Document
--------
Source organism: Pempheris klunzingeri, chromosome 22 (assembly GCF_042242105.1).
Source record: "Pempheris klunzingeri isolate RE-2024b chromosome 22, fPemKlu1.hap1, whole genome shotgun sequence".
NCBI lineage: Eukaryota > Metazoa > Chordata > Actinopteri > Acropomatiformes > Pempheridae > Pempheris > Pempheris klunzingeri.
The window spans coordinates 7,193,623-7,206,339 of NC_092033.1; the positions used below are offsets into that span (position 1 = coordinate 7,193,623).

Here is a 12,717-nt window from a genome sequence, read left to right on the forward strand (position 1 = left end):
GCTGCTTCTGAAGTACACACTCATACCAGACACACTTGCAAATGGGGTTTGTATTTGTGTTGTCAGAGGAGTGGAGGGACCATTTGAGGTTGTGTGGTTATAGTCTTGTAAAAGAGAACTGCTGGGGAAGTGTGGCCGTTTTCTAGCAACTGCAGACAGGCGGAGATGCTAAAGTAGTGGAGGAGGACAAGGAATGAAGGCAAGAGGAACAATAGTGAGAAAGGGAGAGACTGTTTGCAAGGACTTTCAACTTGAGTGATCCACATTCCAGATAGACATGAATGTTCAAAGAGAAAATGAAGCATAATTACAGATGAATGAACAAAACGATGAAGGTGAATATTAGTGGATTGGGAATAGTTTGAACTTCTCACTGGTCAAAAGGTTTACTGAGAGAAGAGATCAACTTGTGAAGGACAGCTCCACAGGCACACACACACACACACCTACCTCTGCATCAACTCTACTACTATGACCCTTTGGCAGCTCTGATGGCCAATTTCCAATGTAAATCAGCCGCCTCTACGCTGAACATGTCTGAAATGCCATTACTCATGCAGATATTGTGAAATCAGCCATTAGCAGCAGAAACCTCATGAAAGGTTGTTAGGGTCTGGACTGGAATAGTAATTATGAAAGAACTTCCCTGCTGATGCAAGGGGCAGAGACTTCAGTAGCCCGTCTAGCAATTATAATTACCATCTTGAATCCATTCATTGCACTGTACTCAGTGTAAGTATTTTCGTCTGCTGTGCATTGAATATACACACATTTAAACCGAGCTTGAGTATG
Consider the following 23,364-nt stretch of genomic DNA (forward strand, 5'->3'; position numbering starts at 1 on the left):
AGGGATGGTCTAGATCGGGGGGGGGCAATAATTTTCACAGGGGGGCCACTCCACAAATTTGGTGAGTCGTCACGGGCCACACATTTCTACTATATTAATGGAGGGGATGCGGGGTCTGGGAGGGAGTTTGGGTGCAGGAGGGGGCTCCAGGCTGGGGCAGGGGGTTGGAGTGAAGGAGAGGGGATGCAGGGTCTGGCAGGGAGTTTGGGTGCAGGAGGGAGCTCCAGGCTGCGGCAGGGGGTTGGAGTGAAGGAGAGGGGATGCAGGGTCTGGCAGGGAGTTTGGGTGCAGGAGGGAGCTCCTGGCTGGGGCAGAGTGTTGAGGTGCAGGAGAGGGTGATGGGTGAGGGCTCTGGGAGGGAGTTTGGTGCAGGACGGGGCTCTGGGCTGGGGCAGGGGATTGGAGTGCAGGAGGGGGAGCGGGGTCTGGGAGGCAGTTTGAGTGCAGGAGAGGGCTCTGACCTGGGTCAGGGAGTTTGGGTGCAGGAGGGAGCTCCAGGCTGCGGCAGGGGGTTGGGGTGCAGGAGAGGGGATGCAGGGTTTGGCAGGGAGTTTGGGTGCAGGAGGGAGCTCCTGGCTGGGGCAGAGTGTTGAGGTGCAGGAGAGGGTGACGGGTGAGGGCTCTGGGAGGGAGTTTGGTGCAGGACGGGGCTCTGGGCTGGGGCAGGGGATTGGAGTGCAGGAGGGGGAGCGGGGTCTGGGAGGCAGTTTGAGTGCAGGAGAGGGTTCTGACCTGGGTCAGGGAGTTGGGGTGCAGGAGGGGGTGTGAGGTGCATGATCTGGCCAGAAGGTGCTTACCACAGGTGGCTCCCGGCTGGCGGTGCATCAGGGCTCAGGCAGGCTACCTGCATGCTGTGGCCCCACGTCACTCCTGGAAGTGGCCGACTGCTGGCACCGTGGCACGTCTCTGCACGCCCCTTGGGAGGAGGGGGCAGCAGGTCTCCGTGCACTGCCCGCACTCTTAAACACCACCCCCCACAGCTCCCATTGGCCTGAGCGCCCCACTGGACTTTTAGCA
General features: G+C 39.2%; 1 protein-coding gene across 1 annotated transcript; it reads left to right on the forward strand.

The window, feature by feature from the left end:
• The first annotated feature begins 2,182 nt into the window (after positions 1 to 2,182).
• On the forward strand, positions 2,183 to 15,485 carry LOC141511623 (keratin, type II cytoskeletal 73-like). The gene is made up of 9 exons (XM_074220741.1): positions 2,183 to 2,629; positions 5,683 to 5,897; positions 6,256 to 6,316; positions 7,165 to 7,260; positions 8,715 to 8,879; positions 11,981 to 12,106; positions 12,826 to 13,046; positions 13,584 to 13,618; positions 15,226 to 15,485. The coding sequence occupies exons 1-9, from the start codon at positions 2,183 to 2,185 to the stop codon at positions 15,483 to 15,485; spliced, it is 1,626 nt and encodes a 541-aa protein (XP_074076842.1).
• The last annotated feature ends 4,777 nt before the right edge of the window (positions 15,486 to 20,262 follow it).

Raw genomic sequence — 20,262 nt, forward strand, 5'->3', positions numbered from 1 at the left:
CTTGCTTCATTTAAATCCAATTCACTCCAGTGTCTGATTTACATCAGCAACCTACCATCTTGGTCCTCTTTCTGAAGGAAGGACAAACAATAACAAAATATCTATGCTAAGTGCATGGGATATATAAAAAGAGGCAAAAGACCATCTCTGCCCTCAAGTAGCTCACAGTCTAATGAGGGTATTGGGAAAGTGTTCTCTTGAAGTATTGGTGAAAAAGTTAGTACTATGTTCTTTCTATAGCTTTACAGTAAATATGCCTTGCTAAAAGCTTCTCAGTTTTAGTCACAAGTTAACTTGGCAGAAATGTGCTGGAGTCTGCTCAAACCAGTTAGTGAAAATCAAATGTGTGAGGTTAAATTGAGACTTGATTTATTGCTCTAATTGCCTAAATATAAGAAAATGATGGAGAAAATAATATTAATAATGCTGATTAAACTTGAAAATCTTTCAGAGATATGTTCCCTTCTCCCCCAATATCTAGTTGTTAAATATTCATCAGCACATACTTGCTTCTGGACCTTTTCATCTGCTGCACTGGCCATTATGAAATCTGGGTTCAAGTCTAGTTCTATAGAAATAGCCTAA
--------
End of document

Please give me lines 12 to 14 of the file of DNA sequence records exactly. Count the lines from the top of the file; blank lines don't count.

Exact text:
• On the forward strand, positions 2,183 to 15,485 carry LOC141511623 (keratin, type II cytoskeletal 73-like). The gene is made up of 9 exons (XM_074220741.1): positions 2,183 to 2,629; positions 5,683 to 5,897; positions 6,256 to 6,316; positions 7,165 to 7,260; positions 8,715 to 8,879; positions 11,981 to 12,106; positions 12,826 to 13,046; positions 13,584 to 13,618; positions 15,226 to 15,485. The coding sequence occupies exons 1-9, from the start codon at positions 2,183 to 2,185 to the stop codon at positions 15,483 to 15,485; spliced, it is 1,626 nt and encodes a 541-aa protein (XP_074076842.1).
• The last annotated feature ends 4,777 nt before the right edge of the window (positions 15,486 to 20,262 follow it).

Raw genomic sequence — 20,262 nt, forward strand, 5'->3', positions numbered from 1 at the left: